It makes all the sense in the world for saxophonist Mark Turner and pianist Ethan Iverson to collaborate onstage at Spoleto and on an album, and it’s not just because they’re two intuitive, remarkably compatible players. The pair worked together for many years as part of legendary jazz drummer Billy Hart’s band, developing a musical connection that can be as soothing as it is experimental.
Their debut album as a duo, Temporary Kings, sits at the crossroads of chamber music and modern jazz. The two men take their time with each of the nine tracks, building their songs out of Turner’s probing, otherworldly sax lines, Iverson’s dark, insistent chords and a lot of space. The confidence the two have in their compositions, and how they’ll each respond to the other, ably demonstrates their connection as musicians, and friends.
“Ethan didn’t want to do a full band, quartet, trio, or anything like that for this project,” Turner says. “We already had this connection and he brought the project up to me, and I was interested in it. Within the context of Billy Hart’s band, there were many times when the band would break down into trios and duos and solos anyway, and sometimes those duos would be Turner/Iverson, so I think Ethan and I thought it was plausible.”
The history of the Temporary Kings album is easy to talk about, but the musical connection between the two is harder for Turner to explain.
“It’s hard to put into non-musical terms,” he says. “I think it’s always a project to do that. But I like his comping and his voicings; they’re different than any other piano player I’ve worked with, for the most part. I’m not sure if it brings out anything different in me, but it allows me to play things that I may not play as often with another piano player. Musically, it comes out differently when I play with Ethan.”
While struggling to find the right description, Turner happens upon a metaphor that’s just as imagistic as the music he and Iverson make.
“In a band, I might play with more of a blue-flame type of playing than a red-flame type of playing,” he says. “I’m not sure what I bring out in him, but maybe I force a little more fire out of him in the jazz realm.”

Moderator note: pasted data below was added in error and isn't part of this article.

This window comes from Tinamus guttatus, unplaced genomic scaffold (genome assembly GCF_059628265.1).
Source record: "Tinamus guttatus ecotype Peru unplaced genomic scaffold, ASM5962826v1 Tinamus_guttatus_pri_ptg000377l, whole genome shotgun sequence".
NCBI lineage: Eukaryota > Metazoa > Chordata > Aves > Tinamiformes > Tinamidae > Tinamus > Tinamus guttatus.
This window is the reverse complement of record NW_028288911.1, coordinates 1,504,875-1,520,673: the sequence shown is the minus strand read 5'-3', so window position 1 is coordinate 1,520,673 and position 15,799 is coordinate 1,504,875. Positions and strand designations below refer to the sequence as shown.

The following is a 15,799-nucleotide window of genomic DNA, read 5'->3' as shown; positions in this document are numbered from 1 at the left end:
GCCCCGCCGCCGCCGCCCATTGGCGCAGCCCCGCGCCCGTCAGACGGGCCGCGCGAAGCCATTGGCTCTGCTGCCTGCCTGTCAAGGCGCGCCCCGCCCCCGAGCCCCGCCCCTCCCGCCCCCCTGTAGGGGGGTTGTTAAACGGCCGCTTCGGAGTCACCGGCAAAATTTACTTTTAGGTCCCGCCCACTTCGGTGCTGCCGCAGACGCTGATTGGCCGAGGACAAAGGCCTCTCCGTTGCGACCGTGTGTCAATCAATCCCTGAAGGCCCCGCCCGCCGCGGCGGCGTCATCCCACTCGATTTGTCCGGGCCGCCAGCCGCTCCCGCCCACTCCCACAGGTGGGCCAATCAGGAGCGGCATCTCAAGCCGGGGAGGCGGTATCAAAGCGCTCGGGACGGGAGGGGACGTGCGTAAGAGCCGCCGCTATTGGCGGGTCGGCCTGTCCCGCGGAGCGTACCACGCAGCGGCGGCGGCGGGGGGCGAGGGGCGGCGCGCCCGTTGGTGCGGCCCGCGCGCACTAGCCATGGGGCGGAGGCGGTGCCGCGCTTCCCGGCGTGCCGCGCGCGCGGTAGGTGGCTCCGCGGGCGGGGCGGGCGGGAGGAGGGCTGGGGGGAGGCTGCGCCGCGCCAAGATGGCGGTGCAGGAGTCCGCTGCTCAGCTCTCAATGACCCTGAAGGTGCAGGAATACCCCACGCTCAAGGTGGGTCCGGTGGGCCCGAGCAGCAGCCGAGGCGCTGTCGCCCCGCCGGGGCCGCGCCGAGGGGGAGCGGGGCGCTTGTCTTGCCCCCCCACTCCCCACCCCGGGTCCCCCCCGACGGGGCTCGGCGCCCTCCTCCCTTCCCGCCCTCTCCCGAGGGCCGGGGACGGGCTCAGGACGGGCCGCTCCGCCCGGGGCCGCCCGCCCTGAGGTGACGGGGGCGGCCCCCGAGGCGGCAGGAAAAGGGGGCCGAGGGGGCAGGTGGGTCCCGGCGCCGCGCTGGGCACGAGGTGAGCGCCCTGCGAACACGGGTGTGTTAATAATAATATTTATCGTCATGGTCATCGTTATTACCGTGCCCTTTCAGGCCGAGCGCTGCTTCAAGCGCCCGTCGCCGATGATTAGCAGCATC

Turner doesn’t just enjoy playing with Iverson, though; he enjoys the duo format, for reasons that you might not expect.
“The consensus seems to be that when there are fewer instruments, people say that there’s more freedom,” Turner says, “which I agree with in a sense, but I also think there’s a lot more responsibility. I think that’s the part that’s most interesting. Usually I think people think that freedom is more interesting. I definitely disagree with that. It’s nice to have it when there’s more responsibility. When there’s freedom without responsibility, which personally I think happens too often, I think that’s banal. When there’s that freedom added to responsibility, I think that opposites attract, and there’s a lot more narrative tension in the music, and that’s when things get interesting.”
Even the logistics and the minutiae of working with a two-instrument group are appealing to Turner.
“I enjoy figuring out how to make a concert interesting with only two instruments,” he says. “The piano in some ways has to take a different position, when there’s no drums around. It’s interesting to talk to each other in terms of the events of the concert, either in written form or backstage talking about what we’re going to do.”
And when the musicians are interested, Turner adds, all the audience has to do is be receptive, whether they’re familiar with what these two do or not.
“The common denominator is that the audience doesn’t need to know anything about it, really,” he says. “It helps when they do, but I think they just need to listen and enjoy and be engaged because they want to be, because the music brings them in.”
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